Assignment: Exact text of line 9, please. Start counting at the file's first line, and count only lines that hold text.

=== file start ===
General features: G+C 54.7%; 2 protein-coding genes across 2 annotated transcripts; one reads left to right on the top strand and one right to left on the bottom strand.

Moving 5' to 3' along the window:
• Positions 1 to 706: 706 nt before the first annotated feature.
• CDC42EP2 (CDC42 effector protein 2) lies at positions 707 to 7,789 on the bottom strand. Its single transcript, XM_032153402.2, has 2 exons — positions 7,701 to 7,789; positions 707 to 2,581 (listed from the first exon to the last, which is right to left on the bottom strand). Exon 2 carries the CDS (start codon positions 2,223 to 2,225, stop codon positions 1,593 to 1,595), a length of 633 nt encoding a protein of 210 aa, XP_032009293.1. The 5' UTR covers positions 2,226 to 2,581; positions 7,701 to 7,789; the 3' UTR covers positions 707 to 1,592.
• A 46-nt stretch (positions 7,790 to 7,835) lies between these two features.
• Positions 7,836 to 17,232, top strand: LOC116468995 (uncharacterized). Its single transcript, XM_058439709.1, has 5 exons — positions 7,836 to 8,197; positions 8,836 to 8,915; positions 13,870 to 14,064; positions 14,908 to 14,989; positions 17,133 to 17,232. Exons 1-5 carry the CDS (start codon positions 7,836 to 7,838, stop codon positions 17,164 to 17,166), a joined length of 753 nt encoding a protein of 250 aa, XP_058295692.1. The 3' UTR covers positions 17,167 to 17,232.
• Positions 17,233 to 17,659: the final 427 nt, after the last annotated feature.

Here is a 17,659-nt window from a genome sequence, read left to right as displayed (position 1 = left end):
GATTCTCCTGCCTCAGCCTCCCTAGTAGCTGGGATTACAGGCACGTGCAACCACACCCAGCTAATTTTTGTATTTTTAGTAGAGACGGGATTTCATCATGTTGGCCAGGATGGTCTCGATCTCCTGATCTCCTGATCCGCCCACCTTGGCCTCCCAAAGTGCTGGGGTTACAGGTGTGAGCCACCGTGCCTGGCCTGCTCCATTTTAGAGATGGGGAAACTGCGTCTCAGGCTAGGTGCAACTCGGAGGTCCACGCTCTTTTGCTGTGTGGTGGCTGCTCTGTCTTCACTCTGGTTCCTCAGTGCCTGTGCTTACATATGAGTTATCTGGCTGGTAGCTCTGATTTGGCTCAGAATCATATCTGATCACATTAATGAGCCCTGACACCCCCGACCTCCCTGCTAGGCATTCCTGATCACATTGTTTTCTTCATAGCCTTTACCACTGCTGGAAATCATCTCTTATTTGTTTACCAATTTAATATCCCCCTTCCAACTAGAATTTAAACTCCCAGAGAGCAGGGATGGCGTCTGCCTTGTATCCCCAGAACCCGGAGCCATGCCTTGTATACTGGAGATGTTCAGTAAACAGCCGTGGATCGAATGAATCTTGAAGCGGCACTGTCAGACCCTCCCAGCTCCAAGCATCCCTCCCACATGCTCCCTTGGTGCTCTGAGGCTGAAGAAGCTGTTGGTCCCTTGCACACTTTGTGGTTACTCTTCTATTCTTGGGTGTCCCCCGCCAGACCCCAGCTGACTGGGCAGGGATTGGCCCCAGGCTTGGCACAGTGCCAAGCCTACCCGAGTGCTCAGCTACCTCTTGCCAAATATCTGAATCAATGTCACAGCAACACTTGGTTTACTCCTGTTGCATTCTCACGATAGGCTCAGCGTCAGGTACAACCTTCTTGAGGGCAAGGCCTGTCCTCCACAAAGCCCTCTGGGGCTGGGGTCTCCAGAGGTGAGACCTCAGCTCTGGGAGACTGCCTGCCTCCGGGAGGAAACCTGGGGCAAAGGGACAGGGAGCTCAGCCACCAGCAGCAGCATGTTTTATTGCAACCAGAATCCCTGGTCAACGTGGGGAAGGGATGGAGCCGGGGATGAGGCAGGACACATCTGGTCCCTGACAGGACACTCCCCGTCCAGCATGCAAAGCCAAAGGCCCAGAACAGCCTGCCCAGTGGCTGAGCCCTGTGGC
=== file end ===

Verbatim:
GATTCTCCTGCCTCAGCCTCCCTAGTAGCTGGGATTACAGGCACGTGCAACCACACCCAGCTAATTTTTGTATTTTTAGTAGAGACGGGATTTCATCATGTTGGCCAGGATGGTCTCGATCTCCTGATCTCCTGATCCGCCCACCTTGGCCTCCCAAAGTGCTGGGGTTACAGGTGTGAGCCACCGTGCCTGGCCTGCTCCATTTTAGAGATGGGGAAACTGCGTCTCAGGCTAGGTGCAACTCGGAGGTCCACGCTCTTTTGCTGTGTGGTGGCTGCTCTGTCTTCACTCTGGTTCCTCAGTGCCTGTGCTTACATATGAGTTATCTGGCTGGTAGCTCTGATTTGGCTCAGAATCATATCTGATCACATTAATGAGCCCTGACACCCCCGACCTCCCTGCTAGGCATTCCTGATCACATTGTTTTCTTCATAGCCTTTACCACTGCTGGAAATCATCTCTTATTTGTTTACCAATTTAATATCCCCCTTCCAACTAGAATTTAAACTCCCAGAGAGCAGGGATGGCGTCTGCCTTGTATCCCCAGAACCCGGAGCCATGCCTTGTATACTGGAGATGTTCAGTAAACAGCCGTGGATCGAATGAATCTTGAAGCGGCACTGTCAGACCCTCCCAGCTCCAAGCATCCCTCCCACATGCTCCCTTGGTGCTCTGAGGCTGAAGAAGCTGTTGGTCCCTTGCACACTTTGTGGTTACTCTTCTATTCTTGGGTGTCCCCCGCCAGACCCCAGCTGACTGGGCAGGGATTGGCCCCAGGCTTGGCACAGTGCCAAGCCTACCCGAGTGCTCAGCTACCTCTTGCCAAATATCTGAATCAATGTCACAGCAACACTTGGTTTACTCCTGTTGCATTCTCACGATAGGCTCAGCGTCAGGTACAACCTTCTTGAGGGCAAGGCCTGTCCTCCACAAAGCCCTCTGGGGCTGGGGTCTCCAGAGGTGAGACCTCAGCTCTGGGAGACTGCCTGCCTCCGGGAGGAAACCTGGGGCAAAGGGACAGGGAGCTCAGCCACCAGCAGCAGCATGTTTTATTGCAACCAGAATCCCTGGTCAACGTGGGGAAGGGATGGAGCCGGGGATGAGGCAGGACACATCTGGTCCCTGACAGGACACTCCCCGTCCAGCATGCAAAGCCAAAGGCCCAGAACAGCCTGCCCAGTGGCTGAGCCCTGTGGC